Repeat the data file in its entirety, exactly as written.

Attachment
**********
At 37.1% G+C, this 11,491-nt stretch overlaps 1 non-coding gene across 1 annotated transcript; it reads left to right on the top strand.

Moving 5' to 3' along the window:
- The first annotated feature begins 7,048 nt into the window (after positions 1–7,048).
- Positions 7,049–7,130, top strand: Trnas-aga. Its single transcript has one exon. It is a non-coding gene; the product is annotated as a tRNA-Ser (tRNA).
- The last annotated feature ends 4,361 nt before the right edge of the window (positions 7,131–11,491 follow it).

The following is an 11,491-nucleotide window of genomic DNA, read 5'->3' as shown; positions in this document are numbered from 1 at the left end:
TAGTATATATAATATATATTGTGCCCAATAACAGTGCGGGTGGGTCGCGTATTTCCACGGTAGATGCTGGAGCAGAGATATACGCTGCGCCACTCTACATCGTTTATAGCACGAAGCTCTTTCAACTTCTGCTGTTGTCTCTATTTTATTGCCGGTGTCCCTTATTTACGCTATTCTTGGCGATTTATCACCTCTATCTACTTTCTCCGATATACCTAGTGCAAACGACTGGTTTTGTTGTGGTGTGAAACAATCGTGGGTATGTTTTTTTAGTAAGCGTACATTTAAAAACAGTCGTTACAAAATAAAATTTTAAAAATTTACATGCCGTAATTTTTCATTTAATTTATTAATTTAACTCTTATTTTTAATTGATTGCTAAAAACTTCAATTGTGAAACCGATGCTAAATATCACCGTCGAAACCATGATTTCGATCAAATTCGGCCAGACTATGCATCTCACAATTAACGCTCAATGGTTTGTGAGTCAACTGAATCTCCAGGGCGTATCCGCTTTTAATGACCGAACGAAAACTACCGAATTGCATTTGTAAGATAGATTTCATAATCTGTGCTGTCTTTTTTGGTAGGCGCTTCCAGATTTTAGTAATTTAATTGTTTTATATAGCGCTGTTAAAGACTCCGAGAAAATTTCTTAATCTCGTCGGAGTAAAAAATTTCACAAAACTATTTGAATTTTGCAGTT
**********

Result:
At 37.1% G+C, this 11,491-nt stretch overlaps 1 non-coding gene across 1 annotated transcript; it reads left to right on the top strand.

Moving 5' to 3' along the window:
- The first annotated feature begins 7,048 nt into the window (after positions 1–7,048).
- Positions 7,049–7,130, top strand: Trnas-aga. Its single transcript has one exon. It is a non-coding gene; the product is annotated as a tRNA-Ser (tRNA).
- The last annotated feature ends 4,361 nt before the right edge of the window (positions 7,131–11,491 follow it).

The following is an 11,491-nucleotide window of genomic DNA, read 5'->3' as shown; positions in this document are numbered from 1 at the left end:
TAGTATATATAATATATATTGTGCCCAATAACAGTGCGGGTGGGTCGCGTATTTCCACGGTAGATGCTGGAGCAGAGATATACGCTGCGCCACTCTACATCGTTTATAGCACGAAGCTCTTTCAACTTCTGCTGTTGTCTCTATTTTATTGCCGGTGTCCCTTATTTACGCTATTCTTGGCGATTTATCACCTCTATCTACTTTCTCCGATATACCTAGTGCAAACGACTGGTTTTGTTGTGGTGTGAAACAATCGTGGGTATGTTTTTTTAGTAAGCGTACATTTAAAAACAGTCGTTACAAAATAAAATTTTAAAAATTTACATGCCGTAATTTTTCATTTAATTTATTAATTTAACTCTTATTTTTAATTGATTGCTAAAAACTTCAATTGTGAAACCGATGCTAAATATCACCGTCGAAACCATGATTTCGATCAAATTCGGCCAGACTATGCATCTCACAATTAACGCTCAATGGTTTGTGAGTCAACTGAATCTCCAGGGCGTATCCGCTTTTAATGACCGAACGAAAACTACCGAATTGCATTTGTAAGATAGATTTCATAATCTGTGCTGTCTTTTTTGGTAGGCGCTTCCAGATTTTAGTAATTTAATTGTTTTATATAGCGCTGTTAAAGACTCCGAGAAAATTTCTTAATCTCGTCGGAGTAAAAAATTTCACAAAACTATTTGAATTTTGCAGTT